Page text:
FAMU starts major football facility renovations, fund-raising campaign
Since his arrival as FAMU’s athletic director last fall, Kortne Gosha has been relentless in his efforts to bring about change.
His mission is to change the face of football as it’s known around Bragg Stadium and the Galimore Field House. A little more than two months ago he told a meeting of the Board of Trustees about the plans that he and his staff have to make the turnaround happen.
They seemed ambitious. Last Friday, Gosha’s department announced plans to kick off its “All In” campaign to fund renovation at the stadium and field house.
The renovation is first of a two-phase approach to bring the facilities up to competitive standard.
He discussed the urgency in getting the renovations done in a matter-of-fact way, calling the current state around Bragg “sub- par” to the point that it leaves head coach Willie Simmons and his staff at a “strategic disadvantage” when it comes to recruiting.
Essentially, there was no point in delaying work on renovation to the field house, Gosha said. The work will include expanded locker rooms with new graphics and adequate spacing between lockers; upgrade and expand the weight room and training room. Upgrades are also planned for the equipment room to include more storage space and make it more efficient. Coaches’ offices, foyer of the building to include graphics that tell the FAMU story are also part of the upgrades.
Several opportunities for purchasing naming rights inside the field house will range from $1,000 to $100, 000. The fund-raising campaign is part of the on-going Rattler Athletic Fund.
Along with the installation of a new turf field in 2018, the field house renovations will be the first major work on the facility since the early 1980.
Along with the announcing the start of the renovation project, the athletic department also sent out an appeal to its stakeholder and donors to help finance it. That includes the naming rights that can be purchased along with straight donations, Gosha said.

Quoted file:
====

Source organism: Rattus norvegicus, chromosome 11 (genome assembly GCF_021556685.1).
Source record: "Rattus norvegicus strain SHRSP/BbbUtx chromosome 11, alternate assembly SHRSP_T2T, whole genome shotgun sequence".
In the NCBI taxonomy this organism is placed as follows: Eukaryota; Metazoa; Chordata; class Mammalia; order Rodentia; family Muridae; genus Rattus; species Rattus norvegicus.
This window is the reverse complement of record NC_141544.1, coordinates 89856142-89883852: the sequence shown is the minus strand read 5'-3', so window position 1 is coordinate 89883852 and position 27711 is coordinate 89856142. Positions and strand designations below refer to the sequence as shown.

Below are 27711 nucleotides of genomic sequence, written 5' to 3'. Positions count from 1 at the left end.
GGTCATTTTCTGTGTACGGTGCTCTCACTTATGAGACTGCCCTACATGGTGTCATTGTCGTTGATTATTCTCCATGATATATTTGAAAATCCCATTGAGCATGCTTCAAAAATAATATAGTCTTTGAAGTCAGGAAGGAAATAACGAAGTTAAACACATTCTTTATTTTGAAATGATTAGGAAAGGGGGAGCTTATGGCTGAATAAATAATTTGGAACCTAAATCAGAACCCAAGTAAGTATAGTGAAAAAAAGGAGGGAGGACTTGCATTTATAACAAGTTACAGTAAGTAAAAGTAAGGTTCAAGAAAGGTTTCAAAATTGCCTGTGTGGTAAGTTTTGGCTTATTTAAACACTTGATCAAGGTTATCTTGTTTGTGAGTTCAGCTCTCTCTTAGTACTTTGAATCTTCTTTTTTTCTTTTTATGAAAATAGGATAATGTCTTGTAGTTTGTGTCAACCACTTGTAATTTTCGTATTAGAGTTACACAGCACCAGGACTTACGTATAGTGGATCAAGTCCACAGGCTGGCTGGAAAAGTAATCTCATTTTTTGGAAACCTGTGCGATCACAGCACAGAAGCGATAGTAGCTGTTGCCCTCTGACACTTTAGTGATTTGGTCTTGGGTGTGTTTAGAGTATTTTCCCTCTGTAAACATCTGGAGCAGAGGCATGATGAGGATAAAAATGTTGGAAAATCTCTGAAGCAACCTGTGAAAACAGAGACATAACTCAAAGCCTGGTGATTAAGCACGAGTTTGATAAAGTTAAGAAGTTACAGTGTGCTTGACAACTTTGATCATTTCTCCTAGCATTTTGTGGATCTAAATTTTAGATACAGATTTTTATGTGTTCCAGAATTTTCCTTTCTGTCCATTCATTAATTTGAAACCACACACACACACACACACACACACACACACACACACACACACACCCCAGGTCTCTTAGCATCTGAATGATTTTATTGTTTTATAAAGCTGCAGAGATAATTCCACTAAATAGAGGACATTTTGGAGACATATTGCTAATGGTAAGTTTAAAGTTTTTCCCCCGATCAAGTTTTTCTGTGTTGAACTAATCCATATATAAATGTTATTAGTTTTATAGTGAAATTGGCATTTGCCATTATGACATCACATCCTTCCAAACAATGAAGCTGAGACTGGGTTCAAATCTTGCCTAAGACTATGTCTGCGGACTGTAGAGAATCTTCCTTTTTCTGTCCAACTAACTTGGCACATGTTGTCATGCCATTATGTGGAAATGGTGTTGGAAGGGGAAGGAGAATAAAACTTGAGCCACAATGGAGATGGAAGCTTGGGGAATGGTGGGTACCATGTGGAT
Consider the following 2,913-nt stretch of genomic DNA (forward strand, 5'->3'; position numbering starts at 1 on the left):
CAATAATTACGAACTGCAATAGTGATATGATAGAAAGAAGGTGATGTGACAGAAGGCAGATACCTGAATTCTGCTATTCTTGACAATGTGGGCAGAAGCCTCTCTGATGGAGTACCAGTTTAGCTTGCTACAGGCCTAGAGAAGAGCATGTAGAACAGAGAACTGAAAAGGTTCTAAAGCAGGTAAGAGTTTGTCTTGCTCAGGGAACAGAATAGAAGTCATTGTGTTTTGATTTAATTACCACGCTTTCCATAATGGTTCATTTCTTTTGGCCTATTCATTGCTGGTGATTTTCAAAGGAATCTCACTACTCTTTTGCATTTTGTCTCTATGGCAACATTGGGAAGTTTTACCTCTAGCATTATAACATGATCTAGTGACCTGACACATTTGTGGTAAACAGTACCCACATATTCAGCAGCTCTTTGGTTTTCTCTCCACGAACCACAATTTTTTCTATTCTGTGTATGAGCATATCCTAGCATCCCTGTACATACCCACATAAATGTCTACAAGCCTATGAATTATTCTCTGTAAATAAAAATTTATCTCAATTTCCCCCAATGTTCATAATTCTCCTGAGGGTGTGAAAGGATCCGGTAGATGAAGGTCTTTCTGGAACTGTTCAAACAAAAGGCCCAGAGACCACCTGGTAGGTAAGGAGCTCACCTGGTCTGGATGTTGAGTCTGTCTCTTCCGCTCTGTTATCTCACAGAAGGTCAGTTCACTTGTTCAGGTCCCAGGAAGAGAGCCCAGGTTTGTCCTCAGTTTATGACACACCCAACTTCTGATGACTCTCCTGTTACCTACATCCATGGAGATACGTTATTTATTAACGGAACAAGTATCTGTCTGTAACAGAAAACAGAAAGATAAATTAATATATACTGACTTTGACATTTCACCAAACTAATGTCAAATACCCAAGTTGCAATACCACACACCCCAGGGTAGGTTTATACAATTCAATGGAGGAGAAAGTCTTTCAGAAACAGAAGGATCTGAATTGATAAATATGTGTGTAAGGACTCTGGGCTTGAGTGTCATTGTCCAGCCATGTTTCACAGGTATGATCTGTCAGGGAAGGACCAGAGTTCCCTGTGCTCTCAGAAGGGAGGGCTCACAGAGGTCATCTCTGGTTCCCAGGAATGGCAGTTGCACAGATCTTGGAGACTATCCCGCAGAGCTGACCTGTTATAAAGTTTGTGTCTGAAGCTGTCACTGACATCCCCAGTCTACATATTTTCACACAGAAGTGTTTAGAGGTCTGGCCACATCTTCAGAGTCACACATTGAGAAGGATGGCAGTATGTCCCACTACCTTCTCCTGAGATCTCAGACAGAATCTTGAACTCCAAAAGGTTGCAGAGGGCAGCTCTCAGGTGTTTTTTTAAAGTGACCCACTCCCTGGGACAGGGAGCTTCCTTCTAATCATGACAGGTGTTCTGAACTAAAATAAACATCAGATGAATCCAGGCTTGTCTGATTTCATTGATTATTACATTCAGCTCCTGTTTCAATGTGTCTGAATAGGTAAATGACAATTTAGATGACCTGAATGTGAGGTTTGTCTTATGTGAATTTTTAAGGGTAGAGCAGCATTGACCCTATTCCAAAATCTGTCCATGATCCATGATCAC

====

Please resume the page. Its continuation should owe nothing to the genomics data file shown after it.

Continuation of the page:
“It’s going to be a tangible project that people can see, and say, ‘hey my investment, my contribution was to do something that I could see, feel and touch. We were excited to roll it out.”
Given the current economic situation caused by COVID-19, Gosha is anticipating the giving process to be a little slow. But every penny will be essential to making changes that are long overdue, he said.
“We wish we could throw the Hail Mary and score the touchdown but this process is going to have to get done in phases,” he said. “We are going to have to line up and get first downs and march the ball down the field.”
Simmons has been anticipating the improvements since his arrival at FAMU three seasons ago.
“It’s an exciting time,” he said. “We have been talking about getting some significant upgrades to Galimore Field House since my arrival and it’s exciting to see things starting to take shape and come to fruition a little bit.”
Having the improved facilities will help his players grow mentally and physically, Simmons said. But more importantly, he and his recruiters will be able to be more competitive.
The second phase of the renovations will have to move more expeditiously, Gosha said, adding that improvements on the stadium are mandatory.
“The unfortunate piece is I have a very aggressive timeline to do it,” he said. “The state has told us that because your facility hasn’t been maintained, there is a possibility it will be condemned after this football season. I don’t know how opened we have been about that but the time is now.”
That means fund-raising has got to shift into a warp speed mode. Gosha and his staff seemingly are ready for the undertaking. Bragg is too much of a pillar in the community to do otherwise, he said.
“We’ve got to get out and beat that drum,” he said. “We’ve got to involve the city, the county and all the FAMU stakeholders to ensure that Bragg Memorial Stadium is made whole.”